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Global Climate Change Digest

A Guide to Information on Greenhouse Gases and Ozone Depletion
Published July 1988 through June 1999

FROM VOLUME 3, NUMBER 8, AUGUST 1990

NEWS...
IPCC PANEL REPORTS


Item #d90aug59

The three working groups of the Intergovernmental Panel on Climate Change completed their respective reports in June 1990, and a draft of the full IPCC report based on them should be ready in August. Working Group 1 (scientific assessment) finds with certainty that human emissions of greenhouse gases will enhance the natural greenhouse effect, by an amount which is still uncertain. It estimates, based on model results, that under the IPCC business-as-usual scenario of greenhouse gas emissions, global mean temperature will rise about 0.3° C per decade, with an uncertainty range of 0.2° C to 0.5° C per decade. An associated mean sea level rise of 0.6 cm per decade is expected. Under the most stringent assumptions considered for the restriction of greenhouse gas emissions, global mean temperature is still expected to rise by 0.1° C per decade.

To determine the impacts of climatic change, Working Group 2 used assumptions of slightly higher ranges of temperature and sea level rise, made prior to the revised estimates of Working Group 1. A wide range of impacts are discussed under the topics agriculture and forestry; terrestrial ecosystems; hydrology and water resources; oceans and coastal zones; seasonal snow cover, ice and permafrost; and finally human settlements, energy, transport, industry, human health and air quality. Extensive uncertainty underlies these predictions as well. For example, the group could not conclude whether average global agricultural output would increase or decrease, although substantial regional effects are likely. However, it estimates that global food production can be maintained at essentially the same level as would have occurred without climatic change, although the cost to achieve this is unclear. Extensive forest decline is expected because trees cannot adapt to rapid environmental change.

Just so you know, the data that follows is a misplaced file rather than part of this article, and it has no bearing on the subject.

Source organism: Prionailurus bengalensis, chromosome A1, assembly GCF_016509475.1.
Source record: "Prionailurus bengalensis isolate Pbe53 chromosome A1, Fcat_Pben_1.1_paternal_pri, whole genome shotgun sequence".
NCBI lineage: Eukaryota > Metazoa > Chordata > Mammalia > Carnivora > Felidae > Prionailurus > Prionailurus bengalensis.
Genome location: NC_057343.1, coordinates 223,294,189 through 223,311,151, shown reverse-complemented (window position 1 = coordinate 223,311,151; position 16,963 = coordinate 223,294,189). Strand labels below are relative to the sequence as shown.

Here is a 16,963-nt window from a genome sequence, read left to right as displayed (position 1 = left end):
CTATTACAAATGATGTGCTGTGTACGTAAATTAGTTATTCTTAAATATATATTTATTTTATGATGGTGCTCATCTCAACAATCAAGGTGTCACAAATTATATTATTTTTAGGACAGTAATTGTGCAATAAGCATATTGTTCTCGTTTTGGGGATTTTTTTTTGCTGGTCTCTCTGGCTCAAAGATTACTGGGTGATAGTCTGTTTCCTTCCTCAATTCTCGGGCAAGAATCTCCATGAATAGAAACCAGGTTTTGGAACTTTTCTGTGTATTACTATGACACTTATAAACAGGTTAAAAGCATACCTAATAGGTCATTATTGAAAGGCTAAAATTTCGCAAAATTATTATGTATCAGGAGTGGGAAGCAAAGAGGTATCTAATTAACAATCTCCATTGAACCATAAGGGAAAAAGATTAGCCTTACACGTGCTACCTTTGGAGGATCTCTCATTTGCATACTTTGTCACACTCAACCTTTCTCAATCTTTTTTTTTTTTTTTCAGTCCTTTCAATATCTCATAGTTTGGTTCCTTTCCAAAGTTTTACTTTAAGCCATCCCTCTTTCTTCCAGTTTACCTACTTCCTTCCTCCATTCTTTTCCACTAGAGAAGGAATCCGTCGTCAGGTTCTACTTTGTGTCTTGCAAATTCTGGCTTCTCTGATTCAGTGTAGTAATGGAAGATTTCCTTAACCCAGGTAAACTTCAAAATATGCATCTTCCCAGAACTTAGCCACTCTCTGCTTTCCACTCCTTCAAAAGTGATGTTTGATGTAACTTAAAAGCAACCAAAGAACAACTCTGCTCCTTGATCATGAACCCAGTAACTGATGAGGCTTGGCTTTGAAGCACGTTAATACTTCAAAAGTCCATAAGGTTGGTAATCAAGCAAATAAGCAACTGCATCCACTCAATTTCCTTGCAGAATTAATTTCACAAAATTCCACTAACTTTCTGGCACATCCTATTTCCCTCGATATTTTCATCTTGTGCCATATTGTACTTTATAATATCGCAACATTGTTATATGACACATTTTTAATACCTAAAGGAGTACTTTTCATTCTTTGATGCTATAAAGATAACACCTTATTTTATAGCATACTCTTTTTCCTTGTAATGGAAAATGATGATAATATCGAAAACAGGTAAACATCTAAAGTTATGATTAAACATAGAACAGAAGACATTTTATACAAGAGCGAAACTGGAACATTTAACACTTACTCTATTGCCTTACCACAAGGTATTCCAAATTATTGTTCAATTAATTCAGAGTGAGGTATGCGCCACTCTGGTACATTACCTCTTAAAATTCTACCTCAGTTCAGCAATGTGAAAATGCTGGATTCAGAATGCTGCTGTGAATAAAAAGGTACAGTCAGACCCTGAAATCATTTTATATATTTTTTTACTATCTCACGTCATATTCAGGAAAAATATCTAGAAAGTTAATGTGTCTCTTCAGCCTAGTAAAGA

Development of the Working Group 3 report on policy responses culminated with difficult negotiations in a June meeting in Geneva, at which the United States, Canada, Japan and the USSR were joined by Saudi Arabia in opposing a move by western European countries to establish a specific timetable for developing a framework convention on greenhouse gases. The United States is the lead country for the group, and at a subsequent hearing Senator Albert Gore chided delegation head Frederick Bernthal for what he considered lack of leadership by the U.S. at the Geneva meeting. The group report details many possible response strategies, but (consistent with its original charge) does not advocate specific options or their timing. It recommends that international negotiations on a framework convention should start as soon as possible after the completion of the full IPCC report (anticipated in August), and recognizes that subject to their particular circumstances, individual nations may wish to consider taking steps now to stabilize greenhouse gases.

Each working group has published a 40-50-page "policymaker's summary" of its report, available from the IPCC Secretariat (41 Ave. Giuseppe-Motta, 1211 Geneva 20, Switz.; tel: 41-22-7308-235). In two recent issues of Nature, the editors discuss their intention to publish professional articles and information (social, economic and technical) that will help readers judge the quality of research on global warming being conducted by the IPCC and otherwise. (See p. 371, May 31, 1990, and p. 473, June 7.)

For articles relating to the IPCC Working Group reports see the following, as well as articles on Working Group 1 listed in Global Climate Change Digest, NEWS, July 1990:

"Communication Gaps Undermine Reports on Global Warming," D. MacKenzie, New Scientist, p. 27, June 23, 1990.

"Response Strategies Group Splits on--Climate Agreement," Intl. Environ. Rptr., pp. 278-279, July.

"Global Warming: Politics Muddle Policy," R. Monastersky, Science News, p. 391, June 23. Includes discussion of the Gore Senate hearing.

"Urgent Action Still Opposed," P. Aldhous, Nature, p. 562, June 14. Concerns Working Group 3.

"Gore Charges Administration with Letting Saudis Direct Greenhouse Panel Meeting," Greenhouse Effect Rep., p. 42, June.

"Modest Response to Climate Change Threat," P. Aldhous, ibid., p. 373, May 31.

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